Before you begin spending the extra money in your head, determine whether or not you are one of the estimated 147 million Americans entitled to a portion of almost $425 million in compensation stemming from Equifax’s huge 2017 data breach.
The credit reporting firm this week agreed to pay $700 million for claims tied to the hack, which occurred after Equifax botched software update, and up to $425 million of the entire can be claimed instantly by consumers.
The figuring out part is pretty easy. All you need to do is enter your last name and last six digits of your Social Security number in a website operated by the settlement administrator (not Equifax). If instructed your personal information was affected by the data theft, then you may file a claim.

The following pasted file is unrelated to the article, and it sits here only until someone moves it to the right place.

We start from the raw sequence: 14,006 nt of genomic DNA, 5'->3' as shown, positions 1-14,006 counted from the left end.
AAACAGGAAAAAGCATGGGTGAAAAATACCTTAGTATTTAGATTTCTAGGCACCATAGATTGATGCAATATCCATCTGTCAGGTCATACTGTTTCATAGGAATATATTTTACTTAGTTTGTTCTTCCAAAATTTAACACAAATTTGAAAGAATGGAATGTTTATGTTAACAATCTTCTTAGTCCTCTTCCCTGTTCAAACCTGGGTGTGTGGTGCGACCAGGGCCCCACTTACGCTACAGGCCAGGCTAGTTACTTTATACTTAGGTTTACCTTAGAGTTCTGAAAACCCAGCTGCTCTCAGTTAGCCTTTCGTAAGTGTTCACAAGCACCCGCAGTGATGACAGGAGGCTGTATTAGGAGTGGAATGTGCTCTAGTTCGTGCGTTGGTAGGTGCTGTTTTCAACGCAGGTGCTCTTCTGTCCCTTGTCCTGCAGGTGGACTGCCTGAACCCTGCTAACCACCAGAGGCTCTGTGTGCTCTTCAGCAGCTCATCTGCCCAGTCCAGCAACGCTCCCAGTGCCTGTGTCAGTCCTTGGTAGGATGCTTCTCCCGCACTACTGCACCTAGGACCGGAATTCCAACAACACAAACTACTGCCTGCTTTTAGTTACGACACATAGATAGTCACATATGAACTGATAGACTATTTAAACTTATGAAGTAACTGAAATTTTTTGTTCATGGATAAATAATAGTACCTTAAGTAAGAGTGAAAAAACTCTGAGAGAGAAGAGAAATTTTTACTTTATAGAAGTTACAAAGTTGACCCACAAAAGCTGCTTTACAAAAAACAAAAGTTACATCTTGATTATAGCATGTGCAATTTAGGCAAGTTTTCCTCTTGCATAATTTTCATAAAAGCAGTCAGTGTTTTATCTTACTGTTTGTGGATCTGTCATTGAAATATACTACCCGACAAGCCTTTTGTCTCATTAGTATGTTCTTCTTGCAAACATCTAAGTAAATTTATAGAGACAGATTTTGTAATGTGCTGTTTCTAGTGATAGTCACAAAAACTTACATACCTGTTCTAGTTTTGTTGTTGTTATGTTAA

Consumers impacted by the data breach are entitled to as much as 10 years of free monitoring of their credit reports. You may as well sign up for at least four years of monitoring services provided by Experian without charge, or if you already have credit monitoring going, you may file to be compensated for as much as $125 in cash.
Individuals who have been harmed within the cybertheft may also claim as much as $20,000 in cash reimbursement for expenses associated with the breach. These include charges to freeze or unfreeze credit reports, in addition to for credit-monitoring services; losses from unauthorized charges to accounts; and any payments to lawyers and or accountants.
You can also make a claim for up to 20 hours of time spent dealing with the breach. The good news right here is that backing documents aren’t required, and you can see compensation for time you spend trying to recover from identity theft (or avoid it within the first place) of $25 an hour (up to a maximum of 10 hours — more than that and you have to documents backing up your additional time spent).